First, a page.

That is, until Sansa sees Arya nearly defeat Brienne of Tarth in a sparring match. It’s not that Sansa is threatened by her little sister, but for the first time Sansa is realizing that she doesn’t really know this Arya at all. All of the Stark siblings are strangers at this point, tied together by blood and a shared desire for vengeance and survival.
Is Daenerys a dangerous queen?HBO
After a pep talk from Jon, Daenerys decides not to take the Red Keep with fire and blood but to instead completely obliterate the Lannister forces as they make their way back hime from the Reach. She's finally listening to Lady Olenna; she's being a dragon. She's taking control instead of listening to the men around her. But did Dany do the right thing in setting thousands of men on fire? Sure. This is war, after all. Does she take a little too much pleasure in it? Yep. "Bend the knee and join me," she says in the promo for next week's episode, "or refuse and die." OK. That sounds a bit extreme. It's not like she killed Jon Snow for refusing to bend the knee. But it surely has Tyrion and Varys concerned about Dany's future as queen. Can they rely on her not to burn those who disagree with her to the ground? We'll have to wait and see.
Why did Littlefinger give Bran the Valyrian steel dagger?HBO
It's time for Littlefinger to die. I am so sick of his senseless games, and with Arya back in Winterfell his days are numbered. Arya has seen the depths of Littlefinger's schemes firsthand. Way back in Season 2, she overheard a damning conversation between Baelish and Tywin Lannister, and it was clear that Littlefinger did not have the Starks' best interests at heart. Littlefinger is not to be trusted. Arya knows it. Sansa knows it. Even Bran knows it. So what game is Littlefinger playing? Is he trying to get Bran on his side, so he can get even closer to Sansa? Is he trying to pit the two Stark girls against each other? Duh. Littlefinger loves chaos. It's why he most likely ordered the attack on young Bran in the first place.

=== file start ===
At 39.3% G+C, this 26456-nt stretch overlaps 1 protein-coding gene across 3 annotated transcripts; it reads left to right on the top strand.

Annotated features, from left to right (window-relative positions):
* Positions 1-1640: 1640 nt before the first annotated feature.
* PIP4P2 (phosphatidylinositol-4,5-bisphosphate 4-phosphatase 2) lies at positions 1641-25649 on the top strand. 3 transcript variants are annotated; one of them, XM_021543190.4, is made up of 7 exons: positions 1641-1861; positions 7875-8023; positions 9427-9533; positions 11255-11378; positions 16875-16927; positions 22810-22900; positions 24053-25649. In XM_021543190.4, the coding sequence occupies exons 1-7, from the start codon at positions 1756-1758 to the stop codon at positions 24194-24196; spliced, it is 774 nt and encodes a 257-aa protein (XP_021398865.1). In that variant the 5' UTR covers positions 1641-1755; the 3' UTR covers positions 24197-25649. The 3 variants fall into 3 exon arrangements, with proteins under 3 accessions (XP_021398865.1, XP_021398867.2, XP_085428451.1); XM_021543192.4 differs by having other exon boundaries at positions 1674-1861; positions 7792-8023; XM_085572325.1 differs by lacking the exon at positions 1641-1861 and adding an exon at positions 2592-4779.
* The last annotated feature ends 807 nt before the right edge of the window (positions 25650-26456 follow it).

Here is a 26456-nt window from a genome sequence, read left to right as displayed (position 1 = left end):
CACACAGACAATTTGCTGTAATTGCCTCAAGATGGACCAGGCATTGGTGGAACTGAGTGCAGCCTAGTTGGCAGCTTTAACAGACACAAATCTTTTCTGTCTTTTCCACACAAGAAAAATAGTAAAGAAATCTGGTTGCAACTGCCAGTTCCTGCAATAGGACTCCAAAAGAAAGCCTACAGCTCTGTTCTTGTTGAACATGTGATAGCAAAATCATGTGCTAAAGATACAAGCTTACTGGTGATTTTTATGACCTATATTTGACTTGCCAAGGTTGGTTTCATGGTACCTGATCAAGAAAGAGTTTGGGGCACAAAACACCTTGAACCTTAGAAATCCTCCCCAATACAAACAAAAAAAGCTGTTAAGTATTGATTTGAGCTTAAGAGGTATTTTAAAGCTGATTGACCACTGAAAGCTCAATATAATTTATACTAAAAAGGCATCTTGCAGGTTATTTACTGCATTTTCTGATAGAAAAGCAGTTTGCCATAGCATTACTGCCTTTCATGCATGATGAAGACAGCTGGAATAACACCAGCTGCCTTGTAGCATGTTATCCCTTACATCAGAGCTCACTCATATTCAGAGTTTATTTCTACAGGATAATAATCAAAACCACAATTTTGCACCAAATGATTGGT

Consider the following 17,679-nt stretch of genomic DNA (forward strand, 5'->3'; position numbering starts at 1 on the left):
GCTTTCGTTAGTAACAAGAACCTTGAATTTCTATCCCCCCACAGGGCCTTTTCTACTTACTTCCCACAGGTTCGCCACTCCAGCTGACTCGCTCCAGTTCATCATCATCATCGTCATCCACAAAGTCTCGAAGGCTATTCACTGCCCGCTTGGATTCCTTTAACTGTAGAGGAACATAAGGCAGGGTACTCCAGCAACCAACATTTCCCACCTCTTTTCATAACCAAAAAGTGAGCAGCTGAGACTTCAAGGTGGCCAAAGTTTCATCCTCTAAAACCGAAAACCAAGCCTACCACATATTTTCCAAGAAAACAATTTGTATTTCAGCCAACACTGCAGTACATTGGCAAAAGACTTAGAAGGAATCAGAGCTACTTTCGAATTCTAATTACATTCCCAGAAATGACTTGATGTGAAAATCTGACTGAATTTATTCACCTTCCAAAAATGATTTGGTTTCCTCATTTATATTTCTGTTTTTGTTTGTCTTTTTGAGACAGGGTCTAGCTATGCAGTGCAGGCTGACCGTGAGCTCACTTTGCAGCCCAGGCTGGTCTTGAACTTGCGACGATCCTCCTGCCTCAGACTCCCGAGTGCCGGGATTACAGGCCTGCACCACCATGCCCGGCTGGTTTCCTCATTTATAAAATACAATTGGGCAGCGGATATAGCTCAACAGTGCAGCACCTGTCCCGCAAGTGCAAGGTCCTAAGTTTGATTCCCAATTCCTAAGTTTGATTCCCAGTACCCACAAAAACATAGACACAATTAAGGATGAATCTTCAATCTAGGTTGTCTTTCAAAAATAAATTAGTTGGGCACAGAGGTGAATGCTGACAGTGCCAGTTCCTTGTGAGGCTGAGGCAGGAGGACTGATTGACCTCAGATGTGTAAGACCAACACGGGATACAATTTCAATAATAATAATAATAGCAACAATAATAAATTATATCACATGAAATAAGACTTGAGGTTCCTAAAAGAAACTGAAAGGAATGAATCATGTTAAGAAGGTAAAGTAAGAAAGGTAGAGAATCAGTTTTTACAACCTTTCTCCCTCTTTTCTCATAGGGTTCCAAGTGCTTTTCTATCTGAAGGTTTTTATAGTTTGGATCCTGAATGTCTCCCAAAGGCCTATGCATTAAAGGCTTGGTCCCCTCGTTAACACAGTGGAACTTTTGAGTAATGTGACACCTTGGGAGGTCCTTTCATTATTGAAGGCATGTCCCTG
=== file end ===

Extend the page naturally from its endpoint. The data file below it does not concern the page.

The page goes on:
He seemed pretty shaken up by the fact Bran knew his favorite catchphrase — "chaos is a ladder" — so maybe he knows not to fuck with Bran anymore. Either way, Littlefinger just set up a major endgame plot point, because Bran, the Three-Eyed Raven, gave the dagger to Arya. Clearly, Bran knows Arya will be instrumental in taking down the White Walkers. Why else would he give her Valyrian steel?
Why should we care about this Golden Company in Essos?HBO
Before Drogon set everyone on fire during the loot train attack, Cersei told Tycho Nestoris from the Iron Bank that she wanted to make "overtures" to the Golden Company, a sellsword group of tens of thousands of mercenaries in Essos. If this sounds familiar, then good. You've been paying attention. Ser Jorah Mormont, the former Lord of Bear Island, fought with them following his exile from Westeros. Cersei wants the Golden Company to boost her forces against Daenerys's army of Dothraki and Unsullied. However, being mercenaries, these guys from the East are only in it for the money, a stark contrast to the loyalty Dany's forces have for their queen. Think of the conversation Missandei has with Davos and Jon at Dragonstone. Dany's army doesn't fight for her because they have to; they do so because they want to.
So hiring the Golden Company is a risky move, but it may be Cersei's only option after losing so many men on the field to Daenerys's devastating aerial attack. If anything, at least humanity has 10,000 more men on their side against the fast-approaching war with the White Walkers. Or, you know, the Night's King has 10,000 more wights to make.